Monitoring and evaluating curriculum implementation:
Final evaluation report on the implementation of the New Zealand Curriculum 2008-2009
This report presents findings from a national evaluation of the implementation of The New Zealand Curriculum. The project sought to establish a national picture of implementation progress in English-medium schools in the first two years following the curriculum's launch in November 2007.
Author(s): Dr Claire Sinnema - The University of Auckland
Date Published: March 2011
This report is available as a download (please refer to the 'Downloads' inset box). To view the individual chapters please refer to the 'Sections' inset box.
Section 5: Findings: The New Zealand Curriculum Understanding and Practice
What progress is being made in schools' practice and understanding of The New Zealand Curriculum?
Findings about the progress that has been made in implementing The New Zealand Curriculum are reported, mainly, against nine aspects of practice (or factors). The aspects of practice and the survey items that were included in each are outlined in Table 3. These nine aspects of practice are organised in this way since a factor analysis of both the 2008 and 2009 paper survey data revealed these items to hang together in a common factor structure when the 26 items were analysed.
Table 3: Practice Factors
Foster students' own disposition to recognise when and how to use the key competencies
Using language symbols and text key competency
Students do things with knowledge in meaningful real-world contexts
Managing self key competency
Participating and contributing key competency
Developing students' skills for exploring values
Drawing out knowledge, attitudes and values during learning experiences
Teaching and learning about the nature of values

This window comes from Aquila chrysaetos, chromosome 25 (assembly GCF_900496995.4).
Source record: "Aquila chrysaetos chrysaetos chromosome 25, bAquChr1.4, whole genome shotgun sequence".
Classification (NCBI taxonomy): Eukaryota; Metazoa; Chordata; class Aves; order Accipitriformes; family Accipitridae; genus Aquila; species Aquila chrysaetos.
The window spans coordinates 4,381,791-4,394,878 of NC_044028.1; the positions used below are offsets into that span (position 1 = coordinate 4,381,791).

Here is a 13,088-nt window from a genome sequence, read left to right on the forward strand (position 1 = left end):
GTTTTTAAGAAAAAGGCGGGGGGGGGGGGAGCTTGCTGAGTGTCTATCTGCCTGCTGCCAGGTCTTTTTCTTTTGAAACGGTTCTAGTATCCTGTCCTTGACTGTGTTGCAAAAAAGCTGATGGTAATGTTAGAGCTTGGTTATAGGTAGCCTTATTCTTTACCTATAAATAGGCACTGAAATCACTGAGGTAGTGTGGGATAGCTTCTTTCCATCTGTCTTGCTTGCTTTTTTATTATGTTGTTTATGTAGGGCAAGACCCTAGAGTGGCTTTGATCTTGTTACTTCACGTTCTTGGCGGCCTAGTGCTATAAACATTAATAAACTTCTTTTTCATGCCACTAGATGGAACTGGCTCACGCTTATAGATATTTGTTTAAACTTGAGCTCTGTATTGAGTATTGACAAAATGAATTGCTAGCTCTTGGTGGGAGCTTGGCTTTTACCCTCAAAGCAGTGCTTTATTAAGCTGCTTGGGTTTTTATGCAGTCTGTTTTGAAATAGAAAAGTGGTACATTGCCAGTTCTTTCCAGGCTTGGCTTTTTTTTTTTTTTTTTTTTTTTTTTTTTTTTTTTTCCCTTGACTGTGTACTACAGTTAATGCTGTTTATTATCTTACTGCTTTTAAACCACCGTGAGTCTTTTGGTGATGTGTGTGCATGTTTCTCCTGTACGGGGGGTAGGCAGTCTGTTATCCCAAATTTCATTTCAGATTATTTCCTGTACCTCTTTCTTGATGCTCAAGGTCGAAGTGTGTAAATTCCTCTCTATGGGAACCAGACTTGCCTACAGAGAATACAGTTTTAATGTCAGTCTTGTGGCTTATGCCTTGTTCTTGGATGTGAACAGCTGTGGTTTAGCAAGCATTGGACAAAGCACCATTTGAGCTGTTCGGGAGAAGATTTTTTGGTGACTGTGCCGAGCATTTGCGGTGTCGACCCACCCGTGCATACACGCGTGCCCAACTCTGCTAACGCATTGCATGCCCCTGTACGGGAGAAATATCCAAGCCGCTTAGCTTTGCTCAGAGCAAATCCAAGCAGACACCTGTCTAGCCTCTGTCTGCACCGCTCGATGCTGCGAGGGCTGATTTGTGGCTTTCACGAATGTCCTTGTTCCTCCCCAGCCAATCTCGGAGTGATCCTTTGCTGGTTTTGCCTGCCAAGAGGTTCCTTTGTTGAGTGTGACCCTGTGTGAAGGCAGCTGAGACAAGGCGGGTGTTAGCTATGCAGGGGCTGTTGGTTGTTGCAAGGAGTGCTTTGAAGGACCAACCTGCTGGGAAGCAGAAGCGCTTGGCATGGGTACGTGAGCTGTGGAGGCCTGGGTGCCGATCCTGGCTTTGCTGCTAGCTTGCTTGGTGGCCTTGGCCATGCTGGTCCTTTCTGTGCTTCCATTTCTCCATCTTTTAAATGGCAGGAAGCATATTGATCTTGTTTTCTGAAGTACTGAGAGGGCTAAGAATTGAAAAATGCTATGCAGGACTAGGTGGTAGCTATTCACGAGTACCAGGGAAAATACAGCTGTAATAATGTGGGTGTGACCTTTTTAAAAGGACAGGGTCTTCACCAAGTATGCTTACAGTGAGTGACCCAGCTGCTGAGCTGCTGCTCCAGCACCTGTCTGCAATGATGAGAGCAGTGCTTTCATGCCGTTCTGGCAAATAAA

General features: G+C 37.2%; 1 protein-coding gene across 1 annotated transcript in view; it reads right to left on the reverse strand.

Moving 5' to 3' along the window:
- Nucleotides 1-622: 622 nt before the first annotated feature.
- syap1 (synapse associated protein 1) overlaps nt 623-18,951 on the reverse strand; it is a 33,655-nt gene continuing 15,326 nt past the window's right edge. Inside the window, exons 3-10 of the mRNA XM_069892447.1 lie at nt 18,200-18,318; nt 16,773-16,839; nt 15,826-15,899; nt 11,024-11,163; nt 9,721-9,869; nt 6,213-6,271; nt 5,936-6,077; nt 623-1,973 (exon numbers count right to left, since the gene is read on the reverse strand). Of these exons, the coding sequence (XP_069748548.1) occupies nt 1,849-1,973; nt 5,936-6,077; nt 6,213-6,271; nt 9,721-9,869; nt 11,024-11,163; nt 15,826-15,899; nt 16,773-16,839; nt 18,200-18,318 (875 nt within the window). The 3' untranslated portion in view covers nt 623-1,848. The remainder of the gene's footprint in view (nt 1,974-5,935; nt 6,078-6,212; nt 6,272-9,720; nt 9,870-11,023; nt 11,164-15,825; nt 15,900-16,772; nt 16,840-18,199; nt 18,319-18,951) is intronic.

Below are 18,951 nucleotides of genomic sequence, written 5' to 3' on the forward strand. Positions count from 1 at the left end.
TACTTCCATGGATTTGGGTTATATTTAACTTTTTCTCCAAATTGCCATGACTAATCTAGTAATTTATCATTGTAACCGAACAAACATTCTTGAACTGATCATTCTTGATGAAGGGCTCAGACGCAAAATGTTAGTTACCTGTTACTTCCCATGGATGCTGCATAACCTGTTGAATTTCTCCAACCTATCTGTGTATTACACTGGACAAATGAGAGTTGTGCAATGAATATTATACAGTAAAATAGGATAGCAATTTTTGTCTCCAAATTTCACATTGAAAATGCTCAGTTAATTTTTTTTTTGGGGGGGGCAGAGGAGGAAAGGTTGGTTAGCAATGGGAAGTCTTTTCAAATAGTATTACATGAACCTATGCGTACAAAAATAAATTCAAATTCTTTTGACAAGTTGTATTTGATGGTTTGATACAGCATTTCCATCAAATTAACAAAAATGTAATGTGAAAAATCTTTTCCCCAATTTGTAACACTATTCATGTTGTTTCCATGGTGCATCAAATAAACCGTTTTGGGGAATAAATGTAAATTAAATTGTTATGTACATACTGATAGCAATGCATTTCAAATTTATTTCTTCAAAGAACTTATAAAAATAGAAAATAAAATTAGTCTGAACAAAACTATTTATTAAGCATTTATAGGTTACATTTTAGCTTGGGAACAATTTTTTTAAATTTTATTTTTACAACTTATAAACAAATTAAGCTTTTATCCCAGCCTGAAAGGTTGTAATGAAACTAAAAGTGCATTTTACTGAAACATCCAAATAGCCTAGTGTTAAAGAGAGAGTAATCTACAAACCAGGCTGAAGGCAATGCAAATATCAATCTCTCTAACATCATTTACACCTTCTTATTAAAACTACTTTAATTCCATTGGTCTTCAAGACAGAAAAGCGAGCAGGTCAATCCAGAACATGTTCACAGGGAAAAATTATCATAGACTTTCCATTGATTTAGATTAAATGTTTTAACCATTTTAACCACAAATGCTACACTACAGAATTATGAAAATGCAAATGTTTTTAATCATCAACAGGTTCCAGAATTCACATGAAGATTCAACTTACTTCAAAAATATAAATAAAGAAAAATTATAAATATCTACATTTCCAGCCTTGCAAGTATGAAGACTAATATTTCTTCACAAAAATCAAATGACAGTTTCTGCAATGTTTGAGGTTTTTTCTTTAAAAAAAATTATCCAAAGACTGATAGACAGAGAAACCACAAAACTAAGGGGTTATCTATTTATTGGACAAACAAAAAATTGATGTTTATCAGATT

Students participate in decisions about how they are assessed
Parents/community members often take part in teaching and learning at home
Parents/community members often take part in teaching and learning at school, as key participants in the programme
Teaching and learning about the nature of values
I draw on the experience of colleagues to inform possible changes to my teaching
I read and use published research to inform possible changes to my teaching practice
I modify teaching practices as a result of what I have learned about student response to my teaching
I systematically collect data and analyse it to understand students' response to my teaching
Teaching/learning approaches/activities used
Resources used for teaching and learning
Content/topics/themes of teaching and learning
Role students take in class
Content of reports to parents
Responses to items included in the first seven of the factors on the table above were on a 4-point scale:
0 – Not evident; it is NOT something I consider to be an important aspect of my practice
1 – Evident at times but NOT something that I feel I must always do
2 – Strongly evident; it is important to me that I do this often
3 – Very strongly evident; it really matters to me that I do this consistently
This scale signals how evident curriculum practices are both in terms of how frequently they are done and also the commitment educators have to them.
Responses to items included in the last two factors on the table above (both about change) were on a 6-point scale:
0 – Have not considered
1 – Considered, decided not to change
2 – Intend to make changes
3 – Made slight changes
4 – Made moderate changes
5 – Made substantial changes
This scale, and the items rated on it, varies distinctly from the other practice scales, since it relies on self-reports of change generally, and not necessarily in relation to items deemed to reflect The New Zealand Curriculum. For this reason, findings from these are treated much more cautiously than those from the main practice factors.